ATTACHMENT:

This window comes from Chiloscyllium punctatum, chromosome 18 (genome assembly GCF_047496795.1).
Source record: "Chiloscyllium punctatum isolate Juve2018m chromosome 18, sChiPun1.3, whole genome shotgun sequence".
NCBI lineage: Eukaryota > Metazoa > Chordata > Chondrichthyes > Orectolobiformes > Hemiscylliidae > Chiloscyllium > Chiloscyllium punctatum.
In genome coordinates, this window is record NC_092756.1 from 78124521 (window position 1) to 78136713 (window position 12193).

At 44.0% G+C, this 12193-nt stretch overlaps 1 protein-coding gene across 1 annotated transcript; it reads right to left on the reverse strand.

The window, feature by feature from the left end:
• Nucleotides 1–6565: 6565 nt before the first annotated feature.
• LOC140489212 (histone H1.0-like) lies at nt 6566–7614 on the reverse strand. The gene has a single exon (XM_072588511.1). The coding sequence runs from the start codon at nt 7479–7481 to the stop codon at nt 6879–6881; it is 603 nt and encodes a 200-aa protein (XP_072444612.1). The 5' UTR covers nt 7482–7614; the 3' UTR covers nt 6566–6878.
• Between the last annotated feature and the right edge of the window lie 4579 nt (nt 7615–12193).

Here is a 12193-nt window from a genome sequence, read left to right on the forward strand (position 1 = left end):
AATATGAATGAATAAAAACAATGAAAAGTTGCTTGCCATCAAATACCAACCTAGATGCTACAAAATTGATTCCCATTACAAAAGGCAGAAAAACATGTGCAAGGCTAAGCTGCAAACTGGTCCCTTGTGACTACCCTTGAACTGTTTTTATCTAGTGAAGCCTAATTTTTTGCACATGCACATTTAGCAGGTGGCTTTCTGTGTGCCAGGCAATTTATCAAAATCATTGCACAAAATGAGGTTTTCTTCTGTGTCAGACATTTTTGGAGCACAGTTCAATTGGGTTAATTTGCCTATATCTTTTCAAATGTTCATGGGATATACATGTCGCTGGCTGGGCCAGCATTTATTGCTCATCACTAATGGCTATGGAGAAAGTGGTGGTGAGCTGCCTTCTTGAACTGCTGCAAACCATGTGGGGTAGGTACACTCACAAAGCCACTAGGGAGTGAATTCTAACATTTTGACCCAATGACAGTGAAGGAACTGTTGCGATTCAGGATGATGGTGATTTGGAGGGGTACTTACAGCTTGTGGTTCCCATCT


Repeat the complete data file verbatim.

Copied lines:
This window comes from Chiloscyllium punctatum, chromosome 18 (genome assembly GCF_047496795.1).
Source record: "Chiloscyllium punctatum isolate Juve2018m chromosome 18, sChiPun1.3, whole genome shotgun sequence".
NCBI lineage: Eukaryota > Metazoa > Chordata > Chondrichthyes > Orectolobiformes > Hemiscylliidae > Chiloscyllium > Chiloscyllium punctatum.
In genome coordinates, this window is record NC_092756.1 from 78124521 (window position 1) to 78136713 (window position 12193).

At 44.0% G+C, this 12193-nt stretch overlaps 1 protein-coding gene across 1 annotated transcript; it reads right to left on the reverse strand.

The window, feature by feature from the left end:
• Nucleotides 1–6565: 6565 nt before the first annotated feature.
• LOC140489212 (histone H1.0-like) lies at nt 6566–7614 on the reverse strand. The gene has a single exon (XM_072588511.1). The coding sequence runs from the start codon at nt 7479–7481 to the stop codon at nt 6879–6881; it is 603 nt and encodes a 200-aa protein (XP_072444612.1). The 5' UTR covers nt 7482–7614; the 3' UTR covers nt 6566–6878.
• Between the last annotated feature and the right edge of the window lie 4579 nt (nt 7615–12193).

Here is a 12193-nt window from a genome sequence, read left to right on the forward strand (position 1 = left end):
AATATGAATGAATAAAAACAATGAAAAGTTGCTTGCCATCAAATACCAACCTAGATGCTACAAAATTGATTCCCATTACAAAAGGCAGAAAAACATGTGCAAGGCTAAGCTGCAAACTGGTCCCTTGTGACTACCCTTGAACTGTTTTTATCTAGTGAAGCCTAATTTTTTGCACATGCACATTTAGCAGGTGGCTTTCTGTGTGCCAGGCAATTTATCAAAATCATTGCACAAAATGAGGTTTTCTTCTGTGTCAGACATTTTTGGAGCACAGTTCAATTGGGTTAATTTGCCTATATCTTTTCAAATGTTCATGGGATATACATGTCGCTGGCTGGGCCAGCATTTATTGCTCATCACTAATGGCTATGGAGAAAGTGGTGGTGAGCTGCCTTCTTGAACTGCTGCAAACCATGTGGGGTAGGTACACTCACAAAGCCACTAGGGAGTGAATTCTAACATTTTGACCCAATGACAGTGAAGGAACTGTTGCGATTCAGGATGATGGTGATTTGGAGGGGTACTTACAGCTTGTGGTTCCCATCT